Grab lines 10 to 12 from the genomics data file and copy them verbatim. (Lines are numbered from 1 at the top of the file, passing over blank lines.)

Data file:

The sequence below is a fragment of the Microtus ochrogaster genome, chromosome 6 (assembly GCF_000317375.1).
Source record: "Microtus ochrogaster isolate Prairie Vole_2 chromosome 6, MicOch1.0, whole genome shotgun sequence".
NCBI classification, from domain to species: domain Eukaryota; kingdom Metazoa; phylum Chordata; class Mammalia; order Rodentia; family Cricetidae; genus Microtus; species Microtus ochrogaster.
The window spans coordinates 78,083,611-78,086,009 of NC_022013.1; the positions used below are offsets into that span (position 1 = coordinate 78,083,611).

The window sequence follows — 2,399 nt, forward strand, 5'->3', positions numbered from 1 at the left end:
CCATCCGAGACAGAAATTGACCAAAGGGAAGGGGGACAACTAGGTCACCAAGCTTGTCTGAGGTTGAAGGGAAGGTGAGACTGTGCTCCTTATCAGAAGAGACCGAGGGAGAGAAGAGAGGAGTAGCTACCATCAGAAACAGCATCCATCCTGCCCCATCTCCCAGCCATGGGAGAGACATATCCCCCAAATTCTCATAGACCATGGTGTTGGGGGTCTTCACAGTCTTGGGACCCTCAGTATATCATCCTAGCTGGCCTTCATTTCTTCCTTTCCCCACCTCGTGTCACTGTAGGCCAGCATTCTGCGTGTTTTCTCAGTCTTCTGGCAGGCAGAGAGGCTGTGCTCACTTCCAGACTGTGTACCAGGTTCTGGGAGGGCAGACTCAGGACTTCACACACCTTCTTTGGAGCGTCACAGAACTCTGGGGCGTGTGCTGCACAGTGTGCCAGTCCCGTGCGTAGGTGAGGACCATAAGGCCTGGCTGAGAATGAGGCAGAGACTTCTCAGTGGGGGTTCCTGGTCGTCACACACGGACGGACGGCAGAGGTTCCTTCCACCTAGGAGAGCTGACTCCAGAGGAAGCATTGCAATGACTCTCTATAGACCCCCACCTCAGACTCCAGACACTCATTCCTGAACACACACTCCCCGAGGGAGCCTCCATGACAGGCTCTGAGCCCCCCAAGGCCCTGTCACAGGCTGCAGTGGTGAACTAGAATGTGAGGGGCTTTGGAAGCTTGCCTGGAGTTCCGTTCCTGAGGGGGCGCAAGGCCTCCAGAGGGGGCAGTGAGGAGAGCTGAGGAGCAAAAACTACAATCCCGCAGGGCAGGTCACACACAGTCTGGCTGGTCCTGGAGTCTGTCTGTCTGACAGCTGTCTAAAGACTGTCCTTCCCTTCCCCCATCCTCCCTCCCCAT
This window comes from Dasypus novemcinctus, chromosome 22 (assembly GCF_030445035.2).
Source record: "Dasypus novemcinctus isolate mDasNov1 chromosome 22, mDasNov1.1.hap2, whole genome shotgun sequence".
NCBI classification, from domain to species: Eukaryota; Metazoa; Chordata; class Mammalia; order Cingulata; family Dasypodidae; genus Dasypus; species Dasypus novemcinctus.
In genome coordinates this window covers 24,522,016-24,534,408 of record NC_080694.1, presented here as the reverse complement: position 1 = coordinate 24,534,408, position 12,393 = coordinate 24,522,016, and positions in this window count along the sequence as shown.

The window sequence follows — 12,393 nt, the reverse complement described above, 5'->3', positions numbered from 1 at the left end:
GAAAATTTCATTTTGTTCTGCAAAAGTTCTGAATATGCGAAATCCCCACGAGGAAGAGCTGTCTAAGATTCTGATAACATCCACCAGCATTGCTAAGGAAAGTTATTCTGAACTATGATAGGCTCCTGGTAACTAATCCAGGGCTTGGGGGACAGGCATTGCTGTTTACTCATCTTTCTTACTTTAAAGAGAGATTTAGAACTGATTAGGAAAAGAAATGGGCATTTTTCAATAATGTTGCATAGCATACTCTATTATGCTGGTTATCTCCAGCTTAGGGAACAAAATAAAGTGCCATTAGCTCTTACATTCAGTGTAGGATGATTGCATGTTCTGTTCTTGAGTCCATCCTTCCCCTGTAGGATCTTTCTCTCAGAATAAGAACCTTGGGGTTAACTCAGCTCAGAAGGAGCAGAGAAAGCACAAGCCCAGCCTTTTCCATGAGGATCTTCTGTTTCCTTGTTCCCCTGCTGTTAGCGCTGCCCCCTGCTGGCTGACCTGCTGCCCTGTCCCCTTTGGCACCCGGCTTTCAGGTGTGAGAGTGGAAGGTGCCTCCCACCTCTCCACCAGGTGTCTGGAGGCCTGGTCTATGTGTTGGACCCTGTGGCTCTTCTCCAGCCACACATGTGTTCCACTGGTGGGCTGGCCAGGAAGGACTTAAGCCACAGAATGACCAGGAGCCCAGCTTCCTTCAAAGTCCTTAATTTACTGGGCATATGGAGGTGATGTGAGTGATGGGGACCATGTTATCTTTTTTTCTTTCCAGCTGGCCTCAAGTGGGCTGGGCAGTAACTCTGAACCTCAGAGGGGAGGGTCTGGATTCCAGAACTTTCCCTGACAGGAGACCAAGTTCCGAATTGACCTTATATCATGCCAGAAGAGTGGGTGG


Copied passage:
In genome coordinates this window covers 24,522,016-24,534,408 of record NC_080694.1, presented here as the reverse complement: position 1 = coordinate 24,534,408, position 12,393 = coordinate 24,522,016, and positions in this window count along the sequence as shown.

The window sequence follows — 12,393 nt, the reverse complement described above, 5'->3', positions numbered from 1 at the left end:
GAAAATTTCATTTTGTTCTGCAAAAGTTCTGAATATGCGAAATCCCCACGAGGAAGAGCTGTCTAAGATTCTGATAACATCCACCAGCATTGCTAAGGAAAGTTATTCTGAACTATGATAGGCTCCTGGTAACTAATCCAGGGCTTGGGGGACAGGCATTGCTGTTTACTCATCTTTCTTACTTTAAAGAGAGATTTAGAACTGATTAGGAAAAGAAATGGGCATTTTTCAATAATGTTGCATAGCATACTCTATTATGCTGGTTATCTCCAGCTTAGGGAACAAAATAAAGTGCCATTAGCTCTTACATTCAGTGTAGGATGATTGCATGTTCTGTTCTTGAGTCCATCCTTCCCCTGTAGGATCTTTCTCTCAGAATAAGAACCTTGGGGTTAACTCAGCTCAGAAGGAGCAGAGAAAGCACAAGCCCAGCCTTTTCCATGAGGATCTTCTGTTTCCTTGTTCCCCTGCTGTTAGCGCTGCCCCCTGCTGGCTGACCTGCTGCCCTGTCCCCTTTGGCACCCGGCTTTCAGGTGTGAGAGTGGAAGGTGCCTCCCACCTCTCCACCAGGTGTCTGGAGGCCTGGTCTATGTGTTGGACCCTGTGGCTCTTCTCCAGCCACACATGTGTTCCACTGGTGGGCTGGCCAGGAAGGACTTAAGCCACAGAATGACCAGGAGCCCAGCTTCCTTCAAAGTCCTTAATTTACTGGGCATATGGAGGTGATGTGAGTGATGGGGACCATGTTATCTTTTTTTCTTTCCAGCTGGCCTCAAGTGGGCTGGGCAGTAACTCTGAACCTCAGAGGGGAGGGTCTGGATTCCAGAACTTTCCCTGACAGGAGACCAAGTTCCGAATTGACCTTATATCATGCCAGAAGAGTGGGTGG